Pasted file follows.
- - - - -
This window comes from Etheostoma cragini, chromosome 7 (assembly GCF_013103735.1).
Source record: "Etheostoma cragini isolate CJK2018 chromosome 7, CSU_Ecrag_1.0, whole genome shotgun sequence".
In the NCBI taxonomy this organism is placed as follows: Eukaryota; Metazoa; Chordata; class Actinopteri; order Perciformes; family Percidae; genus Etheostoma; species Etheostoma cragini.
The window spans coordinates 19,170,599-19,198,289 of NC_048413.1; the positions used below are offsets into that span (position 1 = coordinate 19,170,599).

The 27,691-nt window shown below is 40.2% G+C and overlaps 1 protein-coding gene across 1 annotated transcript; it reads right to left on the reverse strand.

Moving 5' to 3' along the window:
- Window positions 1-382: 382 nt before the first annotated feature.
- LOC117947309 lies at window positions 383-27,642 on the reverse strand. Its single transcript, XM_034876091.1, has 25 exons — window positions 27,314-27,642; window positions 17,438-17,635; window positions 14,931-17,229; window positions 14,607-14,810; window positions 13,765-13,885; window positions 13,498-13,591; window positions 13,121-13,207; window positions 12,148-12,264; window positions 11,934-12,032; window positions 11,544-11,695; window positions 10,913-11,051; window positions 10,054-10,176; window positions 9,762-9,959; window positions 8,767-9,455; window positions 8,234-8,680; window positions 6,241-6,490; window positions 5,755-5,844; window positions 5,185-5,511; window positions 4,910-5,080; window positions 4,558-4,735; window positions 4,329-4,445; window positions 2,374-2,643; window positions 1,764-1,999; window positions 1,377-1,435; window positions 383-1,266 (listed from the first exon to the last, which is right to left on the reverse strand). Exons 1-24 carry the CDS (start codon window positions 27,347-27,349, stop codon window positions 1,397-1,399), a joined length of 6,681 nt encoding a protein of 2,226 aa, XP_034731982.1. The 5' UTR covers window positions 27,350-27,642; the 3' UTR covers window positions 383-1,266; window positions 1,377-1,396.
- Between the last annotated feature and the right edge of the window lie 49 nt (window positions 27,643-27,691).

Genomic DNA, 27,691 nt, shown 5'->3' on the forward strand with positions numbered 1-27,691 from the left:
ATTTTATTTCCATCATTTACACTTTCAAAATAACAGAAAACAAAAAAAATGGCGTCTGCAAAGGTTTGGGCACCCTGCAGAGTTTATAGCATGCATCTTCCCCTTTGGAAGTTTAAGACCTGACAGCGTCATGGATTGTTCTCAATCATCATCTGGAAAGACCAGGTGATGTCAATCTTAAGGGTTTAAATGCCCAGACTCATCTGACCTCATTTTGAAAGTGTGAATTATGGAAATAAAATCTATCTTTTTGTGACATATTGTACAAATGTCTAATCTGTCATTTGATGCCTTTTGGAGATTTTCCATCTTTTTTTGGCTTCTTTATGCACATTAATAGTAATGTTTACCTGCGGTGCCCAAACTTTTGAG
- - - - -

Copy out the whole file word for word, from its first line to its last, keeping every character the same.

This window comes from Etheostoma cragini, chromosome 7 (assembly GCF_013103735.1).
Source record: "Etheostoma cragini isolate CJK2018 chromosome 7, CSU_Ecrag_1.0, whole genome shotgun sequence".
In the NCBI taxonomy this organism is placed as follows: Eukaryota; Metazoa; Chordata; class Actinopteri; order Perciformes; family Percidae; genus Etheostoma; species Etheostoma cragini.
The window spans coordinates 19,170,599-19,198,289 of NC_048413.1; the positions used below are offsets into that span (position 1 = coordinate 19,170,599).

The 27,691-nt window shown below is 40.2% G+C and overlaps 1 protein-coding gene across 1 annotated transcript; it reads right to left on the reverse strand.

Moving 5' to 3' along the window:
- Window positions 1-382: 382 nt before the first annotated feature.
- LOC117947309 lies at window positions 383-27,642 on the reverse strand. Its single transcript, XM_034876091.1, has 25 exons — window positions 27,314-27,642; window positions 17,438-17,635; window positions 14,931-17,229; window positions 14,607-14,810; window positions 13,765-13,885; window positions 13,498-13,591; window positions 13,121-13,207; window positions 12,148-12,264; window positions 11,934-12,032; window positions 11,544-11,695; window positions 10,913-11,051; window positions 10,054-10,176; window positions 9,762-9,959; window positions 8,767-9,455; window positions 8,234-8,680; window positions 6,241-6,490; window positions 5,755-5,844; window positions 5,185-5,511; window positions 4,910-5,080; window positions 4,558-4,735; window positions 4,329-4,445; window positions 2,374-2,643; window positions 1,764-1,999; window positions 1,377-1,435; window positions 383-1,266 (listed from the first exon to the last, which is right to left on the reverse strand). Exons 1-24 carry the CDS (start codon window positions 27,347-27,349, stop codon window positions 1,397-1,399), a joined length of 6,681 nt encoding a protein of 2,226 aa, XP_034731982.1. The 5' UTR covers window positions 27,350-27,642; the 3' UTR covers window positions 383-1,266; window positions 1,377-1,396.
- Between the last annotated feature and the right edge of the window lie 49 nt (window positions 27,643-27,691).

Genomic DNA, 27,691 nt, shown 5'->3' on the forward strand with positions numbered 1-27,691 from the left:
ATTTTATTTCCATCATTTACACTTTCAAAATAACAGAAAACAAAAAAAATGGCGTCTGCAAAGGTTTGGGCACCCTGCAGAGTTTATAGCATGCATCTTCCCCTTTGGAAGTTTAAGACCTGACAGCGTCATGGATTGTTCTCAATCATCATCTGGAAAGACCAGGTGATGTCAATCTTAAGGGTTTAAATGCCCAGACTCATCTGACCTCATTTTGAAAGTGTGAATTATGGAAATAAAATCTATCTTTTTGTGACATATTGTACAAATGTCTAATCTGTCATTTGATGCCTTTTGGAGATTTTCCATCTTTTTTTGGCTTCTTTATGCACATTAATAGTAATGTTTACCTGCGGTGCCCAAACTTTTGAG